The first weekend of College Football Bowl games never feature many NFL prospects, but here are the players that stood out to me on last Saturday’s slate of bowl games:
Mackendy Cheridor, edge rusher (Georgia State)
Absolutely took over the AutoNation Cure Bowl from a defensive standpoint. Besides his two sacks and two tackles-for-loss, he forced a fumble in the first half and his pressure on a flea flicker led to an interception in the second half. All of this was despite playing with a cast on his hand. I haven’t heard much about the senior pass rusher, probably because he’s been injured for much of the season, but after this monster game he’s someone I’ll need to find more tape for.
Leighton Vander Esch, linebacker (Boise State)
A player I highlighted in my preview article, Vander Esch played up to his sterling reputation as the enforcer of the Boise State defense. Kept clean from blockers by his defensive linemen, the 6’4”, 240 pound linebacker was freed to lead his team with 10 solo tackles and also had a sack, three tackles-for-loss, and a forced fumble. A forceful tackler against the run, he was deceptively quick in coverage against Oregon tight ends and running backs. If he ends up declaring for the draft, which isn’t a sure thing, he’ll be an early round pick.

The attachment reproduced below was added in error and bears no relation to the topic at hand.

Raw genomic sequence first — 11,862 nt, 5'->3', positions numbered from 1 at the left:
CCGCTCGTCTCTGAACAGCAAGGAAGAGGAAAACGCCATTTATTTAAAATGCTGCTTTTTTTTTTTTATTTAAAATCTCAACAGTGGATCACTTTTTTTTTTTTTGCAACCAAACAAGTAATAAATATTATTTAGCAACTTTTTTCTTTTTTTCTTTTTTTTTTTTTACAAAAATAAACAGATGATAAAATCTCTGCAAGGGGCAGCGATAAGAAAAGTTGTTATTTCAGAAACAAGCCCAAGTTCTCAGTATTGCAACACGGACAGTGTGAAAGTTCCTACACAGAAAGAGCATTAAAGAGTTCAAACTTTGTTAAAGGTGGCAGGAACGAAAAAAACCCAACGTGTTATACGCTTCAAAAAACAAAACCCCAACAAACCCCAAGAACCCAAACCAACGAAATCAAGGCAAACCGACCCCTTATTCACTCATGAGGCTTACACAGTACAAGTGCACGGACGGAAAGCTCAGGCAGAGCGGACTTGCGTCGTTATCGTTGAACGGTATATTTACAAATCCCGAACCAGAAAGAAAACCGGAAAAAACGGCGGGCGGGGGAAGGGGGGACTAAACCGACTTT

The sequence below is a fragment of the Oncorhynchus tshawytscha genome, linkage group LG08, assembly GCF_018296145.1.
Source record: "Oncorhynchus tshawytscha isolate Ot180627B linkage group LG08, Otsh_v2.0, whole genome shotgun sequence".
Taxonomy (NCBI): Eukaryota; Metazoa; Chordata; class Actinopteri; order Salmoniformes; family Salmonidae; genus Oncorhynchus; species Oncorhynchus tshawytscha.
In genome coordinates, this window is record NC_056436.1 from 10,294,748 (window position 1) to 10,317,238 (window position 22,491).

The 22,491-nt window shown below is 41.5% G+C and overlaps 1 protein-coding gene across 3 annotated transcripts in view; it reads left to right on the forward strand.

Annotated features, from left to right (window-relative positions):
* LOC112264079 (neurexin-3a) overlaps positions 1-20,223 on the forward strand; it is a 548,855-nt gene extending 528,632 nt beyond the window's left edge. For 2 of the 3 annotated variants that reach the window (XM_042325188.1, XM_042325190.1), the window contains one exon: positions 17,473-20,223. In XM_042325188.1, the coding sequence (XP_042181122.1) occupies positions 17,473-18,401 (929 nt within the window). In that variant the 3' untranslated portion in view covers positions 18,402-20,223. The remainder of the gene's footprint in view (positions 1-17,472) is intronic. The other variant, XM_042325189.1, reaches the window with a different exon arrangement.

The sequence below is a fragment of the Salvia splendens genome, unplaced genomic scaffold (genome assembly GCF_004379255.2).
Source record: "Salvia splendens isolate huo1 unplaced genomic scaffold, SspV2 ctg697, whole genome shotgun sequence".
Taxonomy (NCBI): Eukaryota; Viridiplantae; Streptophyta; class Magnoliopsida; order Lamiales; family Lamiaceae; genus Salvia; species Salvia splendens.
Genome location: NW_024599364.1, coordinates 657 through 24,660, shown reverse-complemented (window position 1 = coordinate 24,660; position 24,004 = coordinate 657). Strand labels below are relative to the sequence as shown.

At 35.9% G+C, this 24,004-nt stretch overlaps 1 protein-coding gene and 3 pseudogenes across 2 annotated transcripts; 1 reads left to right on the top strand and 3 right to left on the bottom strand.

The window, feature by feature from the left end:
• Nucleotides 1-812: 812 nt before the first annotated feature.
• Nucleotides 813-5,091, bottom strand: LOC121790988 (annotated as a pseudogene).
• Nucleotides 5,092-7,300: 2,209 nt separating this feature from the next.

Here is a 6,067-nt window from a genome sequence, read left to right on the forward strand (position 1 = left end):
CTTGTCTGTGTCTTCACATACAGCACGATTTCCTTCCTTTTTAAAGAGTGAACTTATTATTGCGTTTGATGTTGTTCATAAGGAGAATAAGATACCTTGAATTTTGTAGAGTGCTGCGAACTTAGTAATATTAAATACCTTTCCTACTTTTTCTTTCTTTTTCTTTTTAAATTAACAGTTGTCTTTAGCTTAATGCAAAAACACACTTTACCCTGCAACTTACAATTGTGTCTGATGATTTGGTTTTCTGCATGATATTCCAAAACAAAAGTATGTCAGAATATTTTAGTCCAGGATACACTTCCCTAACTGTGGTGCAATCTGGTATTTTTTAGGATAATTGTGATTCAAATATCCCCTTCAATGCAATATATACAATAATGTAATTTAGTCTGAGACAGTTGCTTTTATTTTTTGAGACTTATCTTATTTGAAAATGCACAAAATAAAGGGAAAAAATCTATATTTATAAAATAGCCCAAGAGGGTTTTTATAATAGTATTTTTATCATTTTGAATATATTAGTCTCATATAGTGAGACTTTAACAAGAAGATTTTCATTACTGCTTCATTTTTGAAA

Cedrick Wilson, wide receiver (Boise State)
Wilson was the Las Vegas Bowl MVP for Boise after catching 10 passes for 221 yards and a touchdown. Boise State used him as a matchup weapon the entire game. He ran routes from the slot and split out wide, he ran the ball on reverses and even threw an incomplete pass. Wilson displayed some better catching technique, which was something he appeared to lack during the regular season. An East-West Shrine game invitee, Wilson needs to continue to improve if he wants to be a second-day draft pick.
Deon Yelder, tight end (Western Kentucky)
Another East-West Shrine game invitee, Yelder didn’t have a great performance as a blocker, but was deadly in the receiving game. WKU quarterback Mike White looked to him early and often as Yelder proved himself adept at finding the holes in Georgia State’s zone coverage. Finishing with five catches for 112 yards and two touchdowns, he was WKU’s most consistent offensive player.